Monthly Archives: August 2018

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Wayward Whiskers uses one of his nine lives

Whiskers was in great condition when he was brought into the Longreach veterinary clinic. Photo supplied.Three months after he ran away from his owners in Winton, a lucky ginger cat called Whiskers has been reunited with them.

The family was on the move from Western Australia to Toowoomba when the ginger ninja escaped and no amount of searching could locate him.

They eventually had to hit the road in the belief that their beloved pet was lost forever.

The good news story of how Whiskers is finding his way home after three months living on his wits around Winton was shared by the Longreach Veterinary Services on Facebook today, when thefurry feline was brought in by a caring tourist couple.

Whiskers’ good luck was all down to his owners’ diligence in getting him microchipped.

“We scanned him for a microchip and bingo! He was chipped! We rang the phone number on his registry details and a man answered…They were thrilled and couldn’t believe that he was still alive and someone had brought him in!” said the post.

The story unfolds in a good way from there, as relayed by vet, Laura Azsentieff, who put out the social media call for help to get Whiskers back in the arms of his family.

He left Longreach and was taken to Dalby before being delivered to Toowoomba,” she said.

Laura said he’d be going back in a very healthy state.

“He turned up at a traveller’s campsite at a truck stop at Winton and was drinking out of their dog bowl for a few days.

“He’s in fantastic condition –I think tourists must have been looking after him.

“He’s so friendly, cuddly and smoochy so it’s no wonder.”

Laura said they’d handled a few lost animals before but they were mostly local ones that had wandered off, never an animal that had become stranded midway through a journey across Australia.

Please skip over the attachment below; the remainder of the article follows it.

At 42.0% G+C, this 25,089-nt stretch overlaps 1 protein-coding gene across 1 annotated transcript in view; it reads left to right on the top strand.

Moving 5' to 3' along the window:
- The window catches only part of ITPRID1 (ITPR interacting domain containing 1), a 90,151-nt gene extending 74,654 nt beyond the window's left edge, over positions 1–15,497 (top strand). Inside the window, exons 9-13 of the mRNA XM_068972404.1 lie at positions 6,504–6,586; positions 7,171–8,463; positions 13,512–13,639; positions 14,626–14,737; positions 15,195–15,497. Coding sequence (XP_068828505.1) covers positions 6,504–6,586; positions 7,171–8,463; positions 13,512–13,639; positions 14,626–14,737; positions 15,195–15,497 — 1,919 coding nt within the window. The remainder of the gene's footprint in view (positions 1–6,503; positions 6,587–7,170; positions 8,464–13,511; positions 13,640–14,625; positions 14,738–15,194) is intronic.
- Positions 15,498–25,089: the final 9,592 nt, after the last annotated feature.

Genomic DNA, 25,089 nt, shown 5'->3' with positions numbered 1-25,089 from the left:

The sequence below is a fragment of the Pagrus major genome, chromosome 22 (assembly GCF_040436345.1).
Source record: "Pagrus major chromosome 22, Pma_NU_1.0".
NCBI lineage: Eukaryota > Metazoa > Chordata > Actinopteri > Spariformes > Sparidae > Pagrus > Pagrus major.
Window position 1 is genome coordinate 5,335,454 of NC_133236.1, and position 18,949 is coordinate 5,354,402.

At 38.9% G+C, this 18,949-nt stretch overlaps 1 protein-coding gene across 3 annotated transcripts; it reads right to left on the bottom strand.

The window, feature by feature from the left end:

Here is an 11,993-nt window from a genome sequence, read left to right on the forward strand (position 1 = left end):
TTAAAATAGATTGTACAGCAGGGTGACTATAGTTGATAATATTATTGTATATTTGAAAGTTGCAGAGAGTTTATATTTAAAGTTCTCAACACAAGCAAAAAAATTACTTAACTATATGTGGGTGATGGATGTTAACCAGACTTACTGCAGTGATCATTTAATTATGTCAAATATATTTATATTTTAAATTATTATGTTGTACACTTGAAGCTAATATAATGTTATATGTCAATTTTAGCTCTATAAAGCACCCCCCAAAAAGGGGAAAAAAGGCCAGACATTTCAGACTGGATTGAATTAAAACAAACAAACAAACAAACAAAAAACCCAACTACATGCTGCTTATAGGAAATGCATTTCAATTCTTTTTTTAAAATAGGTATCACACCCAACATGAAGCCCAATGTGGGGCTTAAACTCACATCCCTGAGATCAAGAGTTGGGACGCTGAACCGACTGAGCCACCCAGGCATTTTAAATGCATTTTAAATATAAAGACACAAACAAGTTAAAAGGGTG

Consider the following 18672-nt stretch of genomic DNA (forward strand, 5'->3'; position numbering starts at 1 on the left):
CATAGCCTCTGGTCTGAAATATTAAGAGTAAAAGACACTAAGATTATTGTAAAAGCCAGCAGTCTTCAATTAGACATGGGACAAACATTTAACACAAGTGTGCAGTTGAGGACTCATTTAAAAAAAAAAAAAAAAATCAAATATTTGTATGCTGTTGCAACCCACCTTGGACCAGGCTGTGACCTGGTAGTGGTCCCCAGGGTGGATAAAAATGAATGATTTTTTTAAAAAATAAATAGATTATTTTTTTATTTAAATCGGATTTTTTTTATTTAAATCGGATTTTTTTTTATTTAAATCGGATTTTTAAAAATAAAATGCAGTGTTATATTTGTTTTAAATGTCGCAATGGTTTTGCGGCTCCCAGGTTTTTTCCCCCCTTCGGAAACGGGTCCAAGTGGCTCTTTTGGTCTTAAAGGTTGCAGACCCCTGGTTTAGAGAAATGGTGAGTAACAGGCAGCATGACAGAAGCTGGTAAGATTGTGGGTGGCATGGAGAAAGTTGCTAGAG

“It proves the importance of chipping,” she said. “Without it, the end of the story may not have been so happy.”

Queensland Country Life

Greg Norman’s life is like Goop for senior citizens

Greg Norman taking a bath after a two-day horse ride, 11,850-feet above sea level in the Colorado Flat Top Wilderness. Photo: Instagram/@shark_gregnorman

Greg Norman is the male version ofGwyneth ‘Goop’ Paltrowthe world never knew existed, needed or wanted.

Until now.

After the discovery of hisInstagram account, which documents everything from nude bathing and 10-hour hikes with his third wife, interior designer Kirsten Kutner, to his various business deals, The Shark is now back in the spotlight to share his wellbeing secrets.

In a new “guest editor” appearance for the latest edition ofAustralian Golf Digest, Norman has disclosed how he ruled the golfing world as No. 1 for 331 weeks during the ’80s and ’90s, and why now, at 62 years old, he is “ripped” and living his best life.

In a lengthy feature article in the magazine’s “Get Fit Issue”, The Shark shares his nine-part workout program that was devised by his former personal trainer of 20 years, Pete Draovitch.

When he’s not brokering calls between international leaders likeDonald Trump and Malcolm Turnbull, a normal day for the Shark starts with a 45-minute session on an elliptical trainer:”To get my heart rate up around 185-190,” he said.

He works out five days a week, sometimes seven if he’s “feeling a little lethagic”.

Tennis, as well as surfing and free diving, is one of his favourite sports these days. It’s agame he tries to practice daily.

Greg Norman works out everyday. His sessions include three sets of cable bicep curls, 12 reps each. Photo: Michael O’Bryon

“When I go out onto the tennis court, I can stand on the baseline and return balls to two professional tennis players at the net. I’m addicted to the cardio workout it gives me and I can do it for two-and-a-half hours.